Preparation and swelling kinetic behavior of salt and pH-sensitive semi-IPN hydrogel nanocomposite based on chitosan and montmorillonite Ali Olad a

Preparation and swelling kinetic behavior of salt and pH-sensitive semi-IPN hydrogel nanocomposite based on chitosan and montmorillonite
Ali Olad a,*, Hamed Gharekhani a, Fatemeh Doustdar a, Mahyar Pourkhiyabi a
a Polymer Composite Research Laboratory, Department of Applied Chemistry, Faculty of Chemistry, University of Tabriz, Tabriz, Iran.

* Corresponding Author
Tel: +98 413 3393164
Fax: +98 413 3340191
E-mail: [email protected]
Semi-interpenetrating polymer network (semi-IPN) superabsorbent nanocomposite based on montmorillonite (MMT) and chitosan (CS)-g-poly(acrylic acid (AA)-co-acrylamide (AAm))/polyvinypyrrolidone (PVP) was synthesized in this work. Successful grafting of acrylate monomers onto CS backbone as well as interpenetration of PVP chains through hydrogel network in the presence of MMT was ascertained from FTIR results. Addition of MMT into polymeric matrix not only improved thermal stability but also made an interlinked porous structure, as depicted in SEM images. The effect of factors such as MMT content, solution pH, salt solution type and concentration, and temperature was assessed on the swelling behavior of hydrogels. Incorporation of MMT into hydrogel network up to 13 wt% provided higher equilibrium swelling capacity of 1568 g/g as well as lower swelling rate. Superabsorbent nanocomposite indicated better salt and pH-sensitive swelling behavior, and good water retention capability, suggesting that it can be a potential candidate for irrigation management in agricultural applications.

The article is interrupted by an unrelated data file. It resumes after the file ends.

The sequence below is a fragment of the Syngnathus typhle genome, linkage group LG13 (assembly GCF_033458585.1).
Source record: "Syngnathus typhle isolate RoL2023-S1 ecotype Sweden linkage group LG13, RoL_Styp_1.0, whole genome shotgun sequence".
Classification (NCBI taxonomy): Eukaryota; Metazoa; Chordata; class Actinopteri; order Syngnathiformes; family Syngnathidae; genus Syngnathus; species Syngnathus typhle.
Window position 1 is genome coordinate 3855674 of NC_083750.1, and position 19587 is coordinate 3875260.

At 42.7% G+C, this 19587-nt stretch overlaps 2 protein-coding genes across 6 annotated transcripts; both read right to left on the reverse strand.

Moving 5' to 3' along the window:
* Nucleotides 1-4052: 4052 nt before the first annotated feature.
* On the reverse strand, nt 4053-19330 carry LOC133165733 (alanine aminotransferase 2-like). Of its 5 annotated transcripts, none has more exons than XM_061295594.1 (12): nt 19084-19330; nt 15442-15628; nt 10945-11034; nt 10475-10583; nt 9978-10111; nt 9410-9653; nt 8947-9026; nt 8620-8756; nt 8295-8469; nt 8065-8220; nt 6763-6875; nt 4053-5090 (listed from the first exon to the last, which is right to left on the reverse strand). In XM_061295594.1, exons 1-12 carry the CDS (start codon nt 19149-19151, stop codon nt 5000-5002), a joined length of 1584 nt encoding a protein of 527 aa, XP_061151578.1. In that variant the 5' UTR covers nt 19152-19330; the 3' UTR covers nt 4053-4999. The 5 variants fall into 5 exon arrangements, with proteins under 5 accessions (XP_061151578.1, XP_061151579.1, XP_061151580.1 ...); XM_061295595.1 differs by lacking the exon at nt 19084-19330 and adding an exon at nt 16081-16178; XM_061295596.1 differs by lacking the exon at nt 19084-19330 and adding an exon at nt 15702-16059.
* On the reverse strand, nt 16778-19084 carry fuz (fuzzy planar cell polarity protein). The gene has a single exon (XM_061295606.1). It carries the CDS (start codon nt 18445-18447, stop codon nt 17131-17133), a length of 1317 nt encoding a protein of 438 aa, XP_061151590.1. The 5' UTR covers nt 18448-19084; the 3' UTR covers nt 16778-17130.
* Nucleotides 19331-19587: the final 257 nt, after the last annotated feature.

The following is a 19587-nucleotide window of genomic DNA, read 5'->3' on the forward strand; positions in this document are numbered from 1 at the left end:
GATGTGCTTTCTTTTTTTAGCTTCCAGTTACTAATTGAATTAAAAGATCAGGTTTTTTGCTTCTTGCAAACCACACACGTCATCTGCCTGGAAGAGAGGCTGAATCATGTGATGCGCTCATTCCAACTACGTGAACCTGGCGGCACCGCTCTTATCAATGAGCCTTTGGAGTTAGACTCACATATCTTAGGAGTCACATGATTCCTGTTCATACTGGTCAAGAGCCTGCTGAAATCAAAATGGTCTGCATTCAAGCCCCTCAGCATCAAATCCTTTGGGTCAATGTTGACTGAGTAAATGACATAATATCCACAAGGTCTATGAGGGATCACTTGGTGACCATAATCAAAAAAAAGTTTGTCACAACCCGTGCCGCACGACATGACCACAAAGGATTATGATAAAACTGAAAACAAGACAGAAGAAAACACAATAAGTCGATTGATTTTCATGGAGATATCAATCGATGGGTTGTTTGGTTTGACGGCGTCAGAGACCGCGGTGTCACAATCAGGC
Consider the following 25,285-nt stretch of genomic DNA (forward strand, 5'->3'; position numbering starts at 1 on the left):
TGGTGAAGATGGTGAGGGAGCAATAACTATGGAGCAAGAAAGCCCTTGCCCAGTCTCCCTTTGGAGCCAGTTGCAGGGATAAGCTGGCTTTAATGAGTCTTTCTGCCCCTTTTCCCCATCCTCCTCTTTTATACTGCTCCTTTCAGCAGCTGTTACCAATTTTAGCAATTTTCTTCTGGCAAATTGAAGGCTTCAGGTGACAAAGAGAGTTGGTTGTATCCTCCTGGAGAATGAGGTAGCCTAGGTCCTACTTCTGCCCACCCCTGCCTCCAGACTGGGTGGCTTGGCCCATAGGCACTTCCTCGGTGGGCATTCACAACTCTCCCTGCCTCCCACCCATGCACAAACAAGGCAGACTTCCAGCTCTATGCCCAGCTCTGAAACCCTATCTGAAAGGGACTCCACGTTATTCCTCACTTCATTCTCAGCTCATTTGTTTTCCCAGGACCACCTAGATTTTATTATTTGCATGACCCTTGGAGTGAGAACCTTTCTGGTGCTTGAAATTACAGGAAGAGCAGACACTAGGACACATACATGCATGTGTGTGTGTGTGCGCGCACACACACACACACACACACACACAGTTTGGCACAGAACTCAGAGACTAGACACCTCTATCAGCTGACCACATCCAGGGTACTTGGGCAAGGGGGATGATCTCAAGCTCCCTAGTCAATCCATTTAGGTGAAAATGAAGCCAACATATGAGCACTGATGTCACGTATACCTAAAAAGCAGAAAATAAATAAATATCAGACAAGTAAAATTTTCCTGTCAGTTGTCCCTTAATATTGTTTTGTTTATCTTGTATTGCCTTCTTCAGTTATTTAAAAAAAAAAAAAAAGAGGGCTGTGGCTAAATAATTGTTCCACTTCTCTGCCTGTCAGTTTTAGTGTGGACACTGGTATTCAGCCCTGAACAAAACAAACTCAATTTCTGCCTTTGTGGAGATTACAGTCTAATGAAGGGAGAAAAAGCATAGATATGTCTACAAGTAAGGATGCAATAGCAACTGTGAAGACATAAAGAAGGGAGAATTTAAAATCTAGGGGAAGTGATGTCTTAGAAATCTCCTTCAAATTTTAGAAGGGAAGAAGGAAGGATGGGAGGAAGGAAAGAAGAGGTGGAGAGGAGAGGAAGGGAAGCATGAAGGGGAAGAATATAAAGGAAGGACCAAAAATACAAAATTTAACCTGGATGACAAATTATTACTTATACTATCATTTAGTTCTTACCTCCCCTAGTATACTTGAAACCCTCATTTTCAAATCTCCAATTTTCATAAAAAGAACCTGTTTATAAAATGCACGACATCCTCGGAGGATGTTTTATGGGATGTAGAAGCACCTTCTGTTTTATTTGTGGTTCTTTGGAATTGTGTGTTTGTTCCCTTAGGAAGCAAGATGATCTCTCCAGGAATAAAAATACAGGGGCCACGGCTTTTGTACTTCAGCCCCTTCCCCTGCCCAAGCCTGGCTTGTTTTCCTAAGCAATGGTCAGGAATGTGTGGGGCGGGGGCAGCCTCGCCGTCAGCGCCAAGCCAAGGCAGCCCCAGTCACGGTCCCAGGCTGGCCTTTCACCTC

Keywords: Semi-interpenetrating polymer network; Chitosan; Montmorillonite; Polyvinylpyrrolidone; Superabsorbent nanocomposite.

1. Introduction